1.Negative impact on Child’s mental health
What is very destructive psychologically for children is for them to experience their parents’ continuing unresolved hostile conflicts. Research indicates that children are resilient and highly adaptive in general and can usually cope with and adapt to difficult situation like separation or divorce but what severely damages children is bitter, long lasting, ongoing conflict between parent. The longer parental conflict continues and the greater the tension between the parents, the greater the likelihood that psychological difficulties will result for children such as emotional and behavior problems, anxiety, depression, sleep problems, low self-esteem, school problems and several other difficulties.
2. Children Feel Unsafe
Chronic parental conflict creates a climate of tension, chaos, disruption and unpredictability in the family environment that is meant to be safe and secure and comfortable to grow up in. Children feel anxious, frightened, and helpless. They may worry about their own safety and their parents’ safety even if there has been no actual or threatened violence. Children’s imaginations are powerful and they may imagine harm coming to themselves or to one of their family members. If parents are still together there is also worry about divorce and the family being split up
3. Children Worry About Taking Sides
Children worry that they have to take sides in the conflict. They generally want to please both parents but this becomes impossible and creates stress for children. Children become caught in the middle. Or they may align with one parent against the other, which can be very destructive and unhealthy for all family members.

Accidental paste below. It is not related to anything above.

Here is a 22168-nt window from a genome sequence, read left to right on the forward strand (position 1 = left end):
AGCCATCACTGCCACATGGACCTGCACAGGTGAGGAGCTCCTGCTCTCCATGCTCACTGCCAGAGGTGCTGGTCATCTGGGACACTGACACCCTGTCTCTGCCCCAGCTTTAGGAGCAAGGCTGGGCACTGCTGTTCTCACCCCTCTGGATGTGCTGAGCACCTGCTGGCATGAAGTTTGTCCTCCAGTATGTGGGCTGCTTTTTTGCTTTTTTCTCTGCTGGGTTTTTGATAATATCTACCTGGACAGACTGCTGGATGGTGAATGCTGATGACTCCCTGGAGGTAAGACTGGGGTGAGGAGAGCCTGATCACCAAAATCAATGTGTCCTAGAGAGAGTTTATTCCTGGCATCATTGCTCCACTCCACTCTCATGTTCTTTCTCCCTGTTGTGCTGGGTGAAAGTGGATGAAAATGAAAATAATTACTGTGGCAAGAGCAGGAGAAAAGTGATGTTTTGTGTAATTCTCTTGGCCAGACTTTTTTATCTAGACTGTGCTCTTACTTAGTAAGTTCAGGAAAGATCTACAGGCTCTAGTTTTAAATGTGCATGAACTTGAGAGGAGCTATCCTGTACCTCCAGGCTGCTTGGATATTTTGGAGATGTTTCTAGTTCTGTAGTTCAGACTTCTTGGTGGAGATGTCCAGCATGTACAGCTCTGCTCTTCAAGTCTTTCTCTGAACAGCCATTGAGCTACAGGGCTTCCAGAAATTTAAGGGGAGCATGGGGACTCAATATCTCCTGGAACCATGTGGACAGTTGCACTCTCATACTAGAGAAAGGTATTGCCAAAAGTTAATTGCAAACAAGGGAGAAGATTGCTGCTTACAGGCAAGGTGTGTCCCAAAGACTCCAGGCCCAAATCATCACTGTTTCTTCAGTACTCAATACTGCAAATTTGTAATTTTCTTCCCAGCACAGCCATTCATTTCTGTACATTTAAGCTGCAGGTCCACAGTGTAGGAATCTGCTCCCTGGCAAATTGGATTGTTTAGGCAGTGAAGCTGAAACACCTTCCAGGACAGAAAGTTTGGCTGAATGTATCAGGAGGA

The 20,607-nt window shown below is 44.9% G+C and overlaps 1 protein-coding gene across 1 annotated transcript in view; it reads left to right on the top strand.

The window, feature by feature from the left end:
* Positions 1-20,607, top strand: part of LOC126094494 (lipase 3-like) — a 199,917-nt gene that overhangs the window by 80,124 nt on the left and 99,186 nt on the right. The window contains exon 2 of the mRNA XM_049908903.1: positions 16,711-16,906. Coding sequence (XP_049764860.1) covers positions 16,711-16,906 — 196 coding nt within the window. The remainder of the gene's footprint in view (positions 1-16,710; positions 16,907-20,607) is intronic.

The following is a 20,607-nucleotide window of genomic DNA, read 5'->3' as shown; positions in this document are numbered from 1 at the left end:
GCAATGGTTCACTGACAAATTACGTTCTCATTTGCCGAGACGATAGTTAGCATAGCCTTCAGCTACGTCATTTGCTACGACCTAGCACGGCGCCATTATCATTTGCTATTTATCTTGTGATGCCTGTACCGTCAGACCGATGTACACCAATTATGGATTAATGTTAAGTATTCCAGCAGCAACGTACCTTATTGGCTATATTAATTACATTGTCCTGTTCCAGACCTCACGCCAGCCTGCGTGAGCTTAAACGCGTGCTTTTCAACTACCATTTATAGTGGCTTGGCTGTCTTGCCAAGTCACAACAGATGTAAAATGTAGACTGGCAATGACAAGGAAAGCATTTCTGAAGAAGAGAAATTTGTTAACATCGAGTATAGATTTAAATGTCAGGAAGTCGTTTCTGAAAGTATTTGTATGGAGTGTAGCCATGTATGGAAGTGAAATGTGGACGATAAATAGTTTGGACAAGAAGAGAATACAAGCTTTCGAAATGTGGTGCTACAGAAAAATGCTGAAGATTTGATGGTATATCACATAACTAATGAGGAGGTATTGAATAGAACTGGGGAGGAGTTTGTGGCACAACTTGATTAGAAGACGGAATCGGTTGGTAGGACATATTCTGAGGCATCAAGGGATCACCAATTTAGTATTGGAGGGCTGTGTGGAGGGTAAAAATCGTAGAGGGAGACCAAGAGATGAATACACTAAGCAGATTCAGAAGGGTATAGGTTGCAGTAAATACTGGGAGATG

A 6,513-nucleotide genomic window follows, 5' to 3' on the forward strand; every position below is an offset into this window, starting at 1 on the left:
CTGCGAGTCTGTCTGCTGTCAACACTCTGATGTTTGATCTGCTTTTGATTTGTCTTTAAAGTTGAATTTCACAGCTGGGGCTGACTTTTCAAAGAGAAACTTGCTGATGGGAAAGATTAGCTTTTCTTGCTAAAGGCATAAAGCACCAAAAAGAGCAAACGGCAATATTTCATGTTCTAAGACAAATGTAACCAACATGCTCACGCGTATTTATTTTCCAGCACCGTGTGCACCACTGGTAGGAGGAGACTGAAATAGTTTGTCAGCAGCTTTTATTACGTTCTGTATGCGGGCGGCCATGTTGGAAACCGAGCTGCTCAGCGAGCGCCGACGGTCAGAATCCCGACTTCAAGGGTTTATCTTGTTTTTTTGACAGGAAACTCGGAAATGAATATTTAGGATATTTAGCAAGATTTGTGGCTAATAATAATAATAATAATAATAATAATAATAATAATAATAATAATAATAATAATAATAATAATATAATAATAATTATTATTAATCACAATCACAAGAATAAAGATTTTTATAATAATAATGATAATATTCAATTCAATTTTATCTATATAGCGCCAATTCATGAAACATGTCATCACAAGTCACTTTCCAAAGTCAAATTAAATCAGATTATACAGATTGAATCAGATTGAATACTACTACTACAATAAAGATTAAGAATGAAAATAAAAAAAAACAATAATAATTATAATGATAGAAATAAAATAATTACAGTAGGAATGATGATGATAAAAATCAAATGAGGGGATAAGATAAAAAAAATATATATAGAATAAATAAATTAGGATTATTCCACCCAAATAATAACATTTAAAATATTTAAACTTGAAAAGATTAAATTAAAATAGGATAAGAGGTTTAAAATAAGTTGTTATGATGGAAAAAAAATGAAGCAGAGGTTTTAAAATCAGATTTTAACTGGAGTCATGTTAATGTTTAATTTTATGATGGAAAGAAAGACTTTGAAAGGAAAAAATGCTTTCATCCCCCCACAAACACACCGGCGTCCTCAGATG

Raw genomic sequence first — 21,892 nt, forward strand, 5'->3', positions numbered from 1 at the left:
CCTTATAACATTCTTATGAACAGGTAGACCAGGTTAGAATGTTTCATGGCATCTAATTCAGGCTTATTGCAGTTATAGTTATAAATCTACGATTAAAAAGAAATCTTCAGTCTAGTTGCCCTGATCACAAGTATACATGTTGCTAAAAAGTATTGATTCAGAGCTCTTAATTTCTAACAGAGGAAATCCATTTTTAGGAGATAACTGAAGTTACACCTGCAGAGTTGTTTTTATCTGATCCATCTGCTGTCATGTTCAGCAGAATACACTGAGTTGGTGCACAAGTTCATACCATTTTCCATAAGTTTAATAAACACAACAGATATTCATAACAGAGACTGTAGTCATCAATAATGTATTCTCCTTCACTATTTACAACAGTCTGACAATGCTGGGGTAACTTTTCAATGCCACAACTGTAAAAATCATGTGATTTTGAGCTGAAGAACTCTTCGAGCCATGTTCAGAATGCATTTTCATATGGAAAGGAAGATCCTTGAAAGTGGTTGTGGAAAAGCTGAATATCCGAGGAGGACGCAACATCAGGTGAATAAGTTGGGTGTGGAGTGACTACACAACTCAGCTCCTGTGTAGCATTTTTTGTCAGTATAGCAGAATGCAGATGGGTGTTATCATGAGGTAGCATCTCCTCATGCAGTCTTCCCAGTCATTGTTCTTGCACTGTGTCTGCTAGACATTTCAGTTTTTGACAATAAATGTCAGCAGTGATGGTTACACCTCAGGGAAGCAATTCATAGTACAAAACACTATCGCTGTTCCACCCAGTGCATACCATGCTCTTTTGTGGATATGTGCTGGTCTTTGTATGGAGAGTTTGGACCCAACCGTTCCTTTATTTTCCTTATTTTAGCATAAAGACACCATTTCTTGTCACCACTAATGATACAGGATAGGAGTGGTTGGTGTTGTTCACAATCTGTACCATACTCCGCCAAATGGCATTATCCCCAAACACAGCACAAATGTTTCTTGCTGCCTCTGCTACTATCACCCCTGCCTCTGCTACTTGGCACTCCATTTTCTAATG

4. Children Feel Guilty
Children often believe they are responsible for the fighting that goes on between their parents. This is especially true if children hear arguments related to different parenting styles, school issues, or financial issues related to them. This guilt from feeling responsible for their parents’ conflict causes much emotional distress for children.
5. Poor Role-Modeling for Children
Children learn lessons about how to get along with others from how their parents get along with each other. If parents only model unhealthy ways to communicate and resolve problems, most likely that is how their children will communicate and solve problems with others when they grow up to be adults.
6. Quality of Parenting Decreases
Chronic parental conflict increases stress on parents, which can result in the decreased use of effective parenting skills over time, with a resulting negative impact on the children.
7. Parent-Child Relationships May Suffer
In the absence of severe problems, it is healthy for children and they need to be allowed to develop a relationship with both parents regardless of how the parents feel about each other.
If a child constantly hears bad things about one parent from another parent, the danger is that the parent-child relationship of the criticized parent may weaken. This can also work in the opposite direction, since a child can resent a parent who criticizes and refuses to respect the other parent, especially as the child grows older.
Providing children with an environment in which they feel physically and psychologically safe is critically important for their well-being and must be given high priority. Resolving parental conflict has been shown to positively help children and protect them from the negative effects. To know more about strategies to resolve conflicts please follow the upcoming article next week.
(The author is the founder and Chief Executive Officer of Learning Arena, an e-learning company)